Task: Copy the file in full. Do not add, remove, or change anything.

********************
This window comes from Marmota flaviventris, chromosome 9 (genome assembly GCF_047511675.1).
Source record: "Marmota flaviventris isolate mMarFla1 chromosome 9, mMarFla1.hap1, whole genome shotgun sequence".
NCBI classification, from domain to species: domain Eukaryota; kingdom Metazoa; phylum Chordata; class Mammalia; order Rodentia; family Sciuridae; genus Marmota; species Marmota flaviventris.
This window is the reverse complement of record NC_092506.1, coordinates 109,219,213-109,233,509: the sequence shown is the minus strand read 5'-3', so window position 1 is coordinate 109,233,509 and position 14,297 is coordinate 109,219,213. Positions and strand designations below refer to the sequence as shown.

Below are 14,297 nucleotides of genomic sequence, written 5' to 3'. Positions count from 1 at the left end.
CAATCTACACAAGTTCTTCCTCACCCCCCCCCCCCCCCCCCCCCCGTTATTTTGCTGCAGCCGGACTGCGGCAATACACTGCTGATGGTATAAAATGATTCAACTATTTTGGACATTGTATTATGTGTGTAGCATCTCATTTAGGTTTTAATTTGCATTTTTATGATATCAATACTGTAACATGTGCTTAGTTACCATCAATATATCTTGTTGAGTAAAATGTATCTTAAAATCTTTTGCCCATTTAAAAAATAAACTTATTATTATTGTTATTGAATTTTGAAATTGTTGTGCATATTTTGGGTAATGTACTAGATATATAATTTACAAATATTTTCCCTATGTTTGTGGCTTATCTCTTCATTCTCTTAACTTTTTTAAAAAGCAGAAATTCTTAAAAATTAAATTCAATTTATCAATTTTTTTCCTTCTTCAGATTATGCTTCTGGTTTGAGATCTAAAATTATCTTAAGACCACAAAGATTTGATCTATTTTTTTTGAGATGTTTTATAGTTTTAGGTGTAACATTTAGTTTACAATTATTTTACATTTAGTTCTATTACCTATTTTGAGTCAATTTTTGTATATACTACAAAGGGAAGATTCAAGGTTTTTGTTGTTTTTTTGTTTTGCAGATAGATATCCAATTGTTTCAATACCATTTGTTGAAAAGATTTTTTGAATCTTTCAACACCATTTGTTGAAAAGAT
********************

This window comes from Marmota flaviventris, chromosome 9 (genome assembly GCF_047511675.1).
Source record: "Marmota flaviventris isolate mMarFla1 chromosome 9, mMarFla1.hap1, whole genome shotgun sequence".
NCBI classification, from domain to species: domain Eukaryota; kingdom Metazoa; phylum Chordata; class Mammalia; order Rodentia; family Sciuridae; genus Marmota; species Marmota flaviventris.
This window is the reverse complement of record NC_092506.1, coordinates 109,219,213-109,233,509: the sequence shown is the minus strand read 5'-3', so window position 1 is coordinate 109,233,509 and position 14,297 is coordinate 109,219,213. Positions and strand designations below refer to the sequence as shown.

Below are 14,297 nucleotides of genomic sequence, written 5' to 3'. Positions count from 1 at the left end.
CAATCTACACAAGTTCTTCCTCACCCCCCCCCCCCCCCCCCCCCCGTTATTTTGCTGCAGCCGGACTGCGGCAATACACTGCTGATGGTATAAAATGATTCAACTATTTTGGACATTGTATTATGTGTGTAGCATCTCATTTAGGTTTTAATTTGCATTTTTATGATATCAATACTGTAACATGTGCTTAGTTACCATCAATATATCTTGTTGAGTAAAATGTATCTTAAAATCTTTTGCCCATTTAAAAAATAAACTTATTATTATTGTTATTGAATTTTGAAATTGTTGTGCATATTTTGGGTAATGTACTAGATATATAATTTACAAATATTTTCCCTATGTTTGTGGCTTATCTCTTCATTCTCTTAACTTTTTTAAAAAGCAGAAATTCTTAAAAATTAAATTCAATTTATCAATTTTTTTCCTTCTTCAGATTATGCTTCTGGTTTGAGATCTAAAATTATCTTAAGACCACAAAGATTTGATCTATTTTTTTTGAGATGTTTTATAGTTTTAGGTGTAACATTTAGTTTACAATTATTTTACATTTAGTTCTATTACCTATTTTGAGTCAATTTTTGTATATACTACAAAGGGAAGATTCAAGGTTTTTGTTGTTTTTTTGTTTTGCAGATAGATATCCAATTGTTTCAATACCATTTGTTGAAAAGATTTTTTGAATCTTTCAACACCATTTGTTGAAAAGAT